Apple has offered to take voluntary action to correct its business practices in the local telecom market, South Korea’s top antitrust watchdog said Thursday, after having previously accused the tech company of abusing its superior position and harming local mobile carriers.
Apple applied for a consent order June 4, the Fair Trade Commission said, meaning the company has initiated a process to close a case early by voluntarily agreeing to take corrective action to restore order to the market and rectify the harm it has caused, if the FTC approves the application.
Disputes between Apple and the FTC began in June 2016 when the watchdog raided the Apple Korea office. In April 2018, it sent an examination report to the firm, seeking an explanation of its alleged unfair business practices.
The series of actions stemmed from suspicion on the part of the antitrust watchdog that the tech company had unfairly passed on the costs of its iPhone sales to local mobile carriers. These included the costs of advertising, launch events and repairs.
An initial hearing was held within the FTC in December, and since then Apple has had a chance to defend itself during two additional sessions.
The latest consent order, however, halted all hearings. The next step is a deliberation process within the FTC.
“(Apple) appears to have chosen the more economical option between continuing legal battles to the end -- going to the Supreme Court -- and an early compromise with the FTC,” said Song Sang-min, chief of the FTC’s anti-monopoly bureau.
Hours after the announcement, Apple released a rare statement criticizing the FTC.
“We are deeply disappointed with the approach the KFTC has chosen to take in this matter and strongly disagree with their actions because Apple has done nothing wrong.”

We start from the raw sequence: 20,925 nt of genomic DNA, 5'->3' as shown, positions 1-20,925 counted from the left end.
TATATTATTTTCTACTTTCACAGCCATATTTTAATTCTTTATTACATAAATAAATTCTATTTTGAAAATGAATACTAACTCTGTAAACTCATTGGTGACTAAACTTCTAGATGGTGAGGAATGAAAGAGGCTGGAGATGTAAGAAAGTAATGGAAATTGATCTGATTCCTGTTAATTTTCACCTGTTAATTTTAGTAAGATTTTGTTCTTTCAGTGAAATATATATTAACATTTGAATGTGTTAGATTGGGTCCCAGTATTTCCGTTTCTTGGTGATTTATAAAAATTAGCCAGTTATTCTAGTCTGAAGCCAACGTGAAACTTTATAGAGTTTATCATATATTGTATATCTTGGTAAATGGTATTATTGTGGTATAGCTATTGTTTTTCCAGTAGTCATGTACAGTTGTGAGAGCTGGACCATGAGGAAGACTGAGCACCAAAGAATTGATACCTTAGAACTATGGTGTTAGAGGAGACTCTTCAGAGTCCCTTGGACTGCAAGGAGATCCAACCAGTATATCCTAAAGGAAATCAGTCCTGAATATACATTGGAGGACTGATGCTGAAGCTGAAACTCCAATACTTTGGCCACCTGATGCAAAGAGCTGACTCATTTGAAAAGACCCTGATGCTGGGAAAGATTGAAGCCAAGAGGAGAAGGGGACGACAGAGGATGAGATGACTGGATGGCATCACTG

An industry insider said Apple may have felt attacked as some local media outlets described Apple’s application for the consent order as if the company were admitting wrongdoing.
The FTC did not disclose any details about the consent order but said such a path normally involves the company agreeing to take two kinds of corrective action. First, it agrees to halt its unfair practices and restore order to the market. It also agrees to rectify the harm it has caused other companies and consumers.
The FTC’s anti-monopoly bureau will submit its examination report to the watchdog’s deliberation committee, which will hold a hearing within 14 days. The judgment will then be conveyed to the FTC chairman after written consultations with interested parties, related organizations and the prosecutor general. No date has been set.
If the antitrust authorities decide not to approve the consent order submitted by Apple, the company could face a fine of up to 2 percent of the concerned sales.
Apple has faced similar penalties in other nations -- 700 million won ($620,000) in Taiwan in 2013 for controlling iPhone costs, and 64 billion won in France last year over unfair practices against carriers.
Other companies in Korea have also submitted consent orders to the FTC. The nation’s search giant, Naver, became the first company to do so in 2014. Since then, 12 more companies have followed suit. They include SAP Korea, Microsoft, SK Telecom, LG Uplus, KT, CJ CJV, Qualcomm and Hyundai Mobis.
By Shin Ji-hye (firstname.lastname@example.org)